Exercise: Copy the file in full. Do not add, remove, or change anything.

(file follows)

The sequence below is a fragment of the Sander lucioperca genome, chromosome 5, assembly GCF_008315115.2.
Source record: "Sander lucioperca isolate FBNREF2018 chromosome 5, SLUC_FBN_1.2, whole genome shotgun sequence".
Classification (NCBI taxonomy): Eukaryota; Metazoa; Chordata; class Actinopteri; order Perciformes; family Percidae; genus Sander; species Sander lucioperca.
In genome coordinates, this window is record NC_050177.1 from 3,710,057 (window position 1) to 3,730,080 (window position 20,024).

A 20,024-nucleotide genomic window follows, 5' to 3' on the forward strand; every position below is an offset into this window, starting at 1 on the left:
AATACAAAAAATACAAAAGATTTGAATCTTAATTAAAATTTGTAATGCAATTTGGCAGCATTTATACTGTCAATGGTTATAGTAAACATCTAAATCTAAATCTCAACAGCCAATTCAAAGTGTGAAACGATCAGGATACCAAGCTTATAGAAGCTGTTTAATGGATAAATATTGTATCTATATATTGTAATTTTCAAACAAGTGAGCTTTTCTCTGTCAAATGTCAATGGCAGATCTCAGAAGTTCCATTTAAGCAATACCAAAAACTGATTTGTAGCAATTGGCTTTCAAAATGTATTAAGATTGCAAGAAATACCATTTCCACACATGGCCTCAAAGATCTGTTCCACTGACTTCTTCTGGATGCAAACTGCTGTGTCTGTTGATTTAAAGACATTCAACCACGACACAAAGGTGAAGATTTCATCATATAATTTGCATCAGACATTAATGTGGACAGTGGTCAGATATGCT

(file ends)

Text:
The sequence below is a fragment of the Sander lucioperca genome, chromosome 5, assembly GCF_008315115.2.
Source record: "Sander lucioperca isolate FBNREF2018 chromosome 5, SLUC_FBN_1.2, whole genome shotgun sequence".
Classification (NCBI taxonomy): Eukaryota; Metazoa; Chordata; class Actinopteri; order Perciformes; family Percidae; genus Sander; species Sander lucioperca.
In genome coordinates, this window is record NC_050177.1 from 3,710,057 (window position 1) to 3,730,080 (window position 20,024).

A 20,024-nucleotide genomic window follows, 5' to 3' on the forward strand; every position below is an offset into this window, starting at 1 on the left:
AATACAAAAAATACAAAAGATTTGAATCTTAATTAAAATTTGTAATGCAATTTGGCAGCATTTATACTGTCAATGGTTATAGTAAACATCTAAATCTAAATCTCAACAGCCAATTCAAAGTGTGAAACGATCAGGATACCAAGCTTATAGAAGCTGTTTAATGGATAAATATTGTATCTATATATTGTAATTTTCAAACAAGTGAGCTTTTCTCTGTCAAATGTCAATGGCAGATCTCAGAAGTTCCATTTAAGCAATACCAAAAACTGATTTGTAGCAATTGGCTTTCAAAATGTATTAAGATTGCAAGAAATACCATTTCCACACATGGCCTCAAAGATCTGTTCCACTGACTTCTTCTGGATGCAAACTGCTGTGTCTGTTGATTTAAAGACATTCAACCACGACACAAAGGTGAAGATTTCATCATATAATTTGCATCAGACATTAATGTGGACAGTGGTCAGATATGCT